It’s great to see that you are playing an active role in your dog’s nutrition; however I believe your husband has been misinformed regarding the addition of garlic. Administered correctly it is highly beneficial to your dog’s overall health. I assure you Wag Garlic & Rice is safe to feed; it would be extremely foolish and self-destructive for us to add garlic if it was not beneficial to your pets health. We add less than 0.1% of garlic to our product, that’s like 1/2 of a clove in a 3kg Wag Garlic & Rice roll. We cook around 32,000kg of this particular formula per week, so probably more than 9,000 dogs are eating this daily in New Zealand and have been doing so for more than 40 years without any issues. The garlic odour may vary as it is a natural product.
Here is a portion of an article By Dr. Dave Summers who is a nutritionist that I hope will clarify things for you.
Dr. Dave Summers;
Question: What is the difference between a nutrient, a drug, and a toxin? Answer: Dosage. That is an old saying among nutritionists, and it’s true. To say something is toxic without some reference to the level needed to cause the toxic effect is misleading, especially in the fields of nutrition and health.
Lots of nutrients we, and our pets, consume are potentially toxic. An example is the trace mineral selenium. Selenium is usually added to pet foods at the level of 0.2 ppm (parts per million). Increase that level to 1 ppm you get additional health benefits. Increase it to 10 ppm and the level becomes toxic, possibly even deadly.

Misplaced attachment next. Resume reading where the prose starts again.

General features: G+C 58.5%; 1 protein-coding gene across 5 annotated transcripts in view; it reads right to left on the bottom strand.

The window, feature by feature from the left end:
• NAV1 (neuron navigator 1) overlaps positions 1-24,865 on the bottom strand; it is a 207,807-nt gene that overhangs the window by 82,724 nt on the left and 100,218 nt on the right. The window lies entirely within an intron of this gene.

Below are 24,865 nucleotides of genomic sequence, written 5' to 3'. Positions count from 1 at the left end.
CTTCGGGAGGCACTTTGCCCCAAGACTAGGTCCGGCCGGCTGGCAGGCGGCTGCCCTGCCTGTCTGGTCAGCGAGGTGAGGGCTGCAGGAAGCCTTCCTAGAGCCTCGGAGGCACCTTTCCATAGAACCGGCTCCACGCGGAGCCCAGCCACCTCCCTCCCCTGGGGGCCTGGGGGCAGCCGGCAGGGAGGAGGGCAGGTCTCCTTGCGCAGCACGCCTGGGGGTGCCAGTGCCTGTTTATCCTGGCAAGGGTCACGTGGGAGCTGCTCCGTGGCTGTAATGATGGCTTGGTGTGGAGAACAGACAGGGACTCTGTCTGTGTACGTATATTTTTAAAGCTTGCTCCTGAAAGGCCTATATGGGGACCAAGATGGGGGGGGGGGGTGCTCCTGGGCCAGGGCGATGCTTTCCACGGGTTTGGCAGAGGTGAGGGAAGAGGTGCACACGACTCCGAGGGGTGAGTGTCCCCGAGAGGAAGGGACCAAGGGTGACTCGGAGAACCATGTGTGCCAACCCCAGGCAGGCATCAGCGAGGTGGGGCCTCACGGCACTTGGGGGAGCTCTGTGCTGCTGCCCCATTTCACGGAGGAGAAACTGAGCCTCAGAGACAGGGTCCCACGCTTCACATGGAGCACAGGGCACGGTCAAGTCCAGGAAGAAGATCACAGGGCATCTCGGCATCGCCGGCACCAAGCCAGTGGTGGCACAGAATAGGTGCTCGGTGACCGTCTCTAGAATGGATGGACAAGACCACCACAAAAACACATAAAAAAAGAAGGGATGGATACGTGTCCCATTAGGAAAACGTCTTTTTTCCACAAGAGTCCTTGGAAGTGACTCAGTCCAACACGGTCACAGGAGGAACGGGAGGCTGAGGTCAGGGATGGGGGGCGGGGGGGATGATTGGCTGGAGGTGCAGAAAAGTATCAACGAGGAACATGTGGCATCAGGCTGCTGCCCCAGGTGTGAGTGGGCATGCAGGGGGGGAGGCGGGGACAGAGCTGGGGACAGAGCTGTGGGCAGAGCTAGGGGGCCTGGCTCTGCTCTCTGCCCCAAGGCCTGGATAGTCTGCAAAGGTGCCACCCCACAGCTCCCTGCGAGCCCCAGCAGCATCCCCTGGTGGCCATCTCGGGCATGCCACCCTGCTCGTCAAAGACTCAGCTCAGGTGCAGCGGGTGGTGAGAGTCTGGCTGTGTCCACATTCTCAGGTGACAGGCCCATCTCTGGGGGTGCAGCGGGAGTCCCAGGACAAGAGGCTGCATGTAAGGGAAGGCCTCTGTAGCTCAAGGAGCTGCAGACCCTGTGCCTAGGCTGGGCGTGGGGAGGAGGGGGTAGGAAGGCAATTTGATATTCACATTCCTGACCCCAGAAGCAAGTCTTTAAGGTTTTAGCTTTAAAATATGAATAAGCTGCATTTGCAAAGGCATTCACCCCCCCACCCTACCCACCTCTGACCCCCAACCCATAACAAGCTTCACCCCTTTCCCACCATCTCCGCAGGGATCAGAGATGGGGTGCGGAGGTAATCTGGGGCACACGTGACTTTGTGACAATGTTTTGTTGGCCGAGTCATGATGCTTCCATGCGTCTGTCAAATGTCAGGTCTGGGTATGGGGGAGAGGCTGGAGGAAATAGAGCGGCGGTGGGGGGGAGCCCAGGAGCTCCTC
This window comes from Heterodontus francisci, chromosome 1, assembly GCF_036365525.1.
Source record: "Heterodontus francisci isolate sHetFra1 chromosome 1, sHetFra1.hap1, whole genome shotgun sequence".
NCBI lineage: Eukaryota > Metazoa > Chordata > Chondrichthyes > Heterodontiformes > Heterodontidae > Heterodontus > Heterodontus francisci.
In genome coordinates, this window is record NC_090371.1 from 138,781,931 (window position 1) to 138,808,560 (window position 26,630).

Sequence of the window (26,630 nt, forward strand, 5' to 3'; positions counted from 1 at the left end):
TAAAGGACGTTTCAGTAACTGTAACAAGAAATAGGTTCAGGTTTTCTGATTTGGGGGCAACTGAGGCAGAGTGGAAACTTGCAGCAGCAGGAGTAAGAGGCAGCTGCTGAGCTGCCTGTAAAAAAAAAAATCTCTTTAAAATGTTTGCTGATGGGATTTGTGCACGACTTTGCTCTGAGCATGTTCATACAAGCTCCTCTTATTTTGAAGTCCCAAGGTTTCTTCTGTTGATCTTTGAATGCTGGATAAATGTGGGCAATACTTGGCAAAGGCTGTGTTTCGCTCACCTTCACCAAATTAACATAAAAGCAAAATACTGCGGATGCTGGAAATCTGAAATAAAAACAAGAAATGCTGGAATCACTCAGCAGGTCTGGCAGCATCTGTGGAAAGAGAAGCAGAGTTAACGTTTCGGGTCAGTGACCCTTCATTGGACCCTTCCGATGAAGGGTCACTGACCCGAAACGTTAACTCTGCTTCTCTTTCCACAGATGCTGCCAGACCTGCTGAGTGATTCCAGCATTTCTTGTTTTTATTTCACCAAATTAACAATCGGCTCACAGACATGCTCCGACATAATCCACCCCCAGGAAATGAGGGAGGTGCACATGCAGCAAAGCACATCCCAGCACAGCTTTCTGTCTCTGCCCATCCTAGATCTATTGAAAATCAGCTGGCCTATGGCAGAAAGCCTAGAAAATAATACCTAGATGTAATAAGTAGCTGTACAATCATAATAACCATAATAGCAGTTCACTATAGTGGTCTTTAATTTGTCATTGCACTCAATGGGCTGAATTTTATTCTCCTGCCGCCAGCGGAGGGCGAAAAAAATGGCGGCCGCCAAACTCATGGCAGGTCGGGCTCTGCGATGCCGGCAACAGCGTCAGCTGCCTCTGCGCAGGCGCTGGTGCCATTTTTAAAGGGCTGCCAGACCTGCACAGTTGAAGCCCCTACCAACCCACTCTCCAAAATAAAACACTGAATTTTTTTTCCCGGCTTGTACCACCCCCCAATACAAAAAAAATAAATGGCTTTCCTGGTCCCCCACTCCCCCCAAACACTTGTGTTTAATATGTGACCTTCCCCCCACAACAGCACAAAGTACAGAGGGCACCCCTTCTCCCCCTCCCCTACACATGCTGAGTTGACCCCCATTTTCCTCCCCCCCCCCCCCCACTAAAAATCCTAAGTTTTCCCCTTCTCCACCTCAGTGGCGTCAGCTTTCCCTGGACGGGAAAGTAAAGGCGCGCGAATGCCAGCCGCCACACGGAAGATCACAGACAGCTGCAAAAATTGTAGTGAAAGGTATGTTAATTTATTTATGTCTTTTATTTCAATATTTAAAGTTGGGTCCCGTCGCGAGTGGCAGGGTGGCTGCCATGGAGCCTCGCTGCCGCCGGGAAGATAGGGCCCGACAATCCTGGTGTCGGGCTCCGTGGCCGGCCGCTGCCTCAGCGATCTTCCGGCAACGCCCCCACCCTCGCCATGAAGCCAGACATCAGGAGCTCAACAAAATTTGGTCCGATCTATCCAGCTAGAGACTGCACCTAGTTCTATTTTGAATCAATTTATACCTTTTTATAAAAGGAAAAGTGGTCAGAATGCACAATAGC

Another example of where confusion is caused by talking about toxicity without considering dosage rate is Poinsettias. “Poinsettias are toxic; don’t let your dog near them.” Not true. Chocolate is another example. Chocolate can be deadly to dogs in high dosages, especially highly-potent chocolate such as unsweetened baker’s chocolate or cocoa powder. If your Labrador steals a single milk chocolate off the table, it will likely suffer no ill effects. If your Teacup Poodle eats a whole box of dark chocolate, she should visit the veterinarian immediately.
The list of potentially toxic items could go on and on. I could include nutrients like salt, vitamin D, or Zinc. You name it, and it could be toxic at some level. Garlic is Healthy.
Garlic is added to dog foods because it has many health benefits, even at the very low levels used. Its main benefit is improvement to the health of the digestive tract. The other medicinal properties of garlic include: anti-microbial, antioxidant, antibiotic, fights cancer cells, decreases blood cholesterol, helps to prevent strokes and decreases blood pressure.
In fact, most of the research into the effect of feeding garlic to dogs is done because the researchers want to better understand the benefits of garlic, not the dangers.
Be assured that garlic is safe at the level used in dog foods, and remember that talking about toxicity without putting in some context of a “normal” consumption level is misleading.
LINKS RE GARLIC
Dogs can satisfy their requirement of Vitamin A, Vitamin C and arachidonic acid (a fatty acid used for formation of cell membranes), from other substitutes those predominantly found in plant tissue. But for the cat, those nutrients have to be found elsewhere. Dogs have the enzymes that convert the ß carotene found in vegetables into Vitamin A, but cats don't have this enzyme, so cats can't utilise the ß carotene in vegetables. Animal tissue is the cats only natural source for Vitamin A. Butch rolls, tubs, and cans are formulated based on fresh animal protein, also for quick energy supply and for some other nutritional improvements we include some sources of carbohydrate.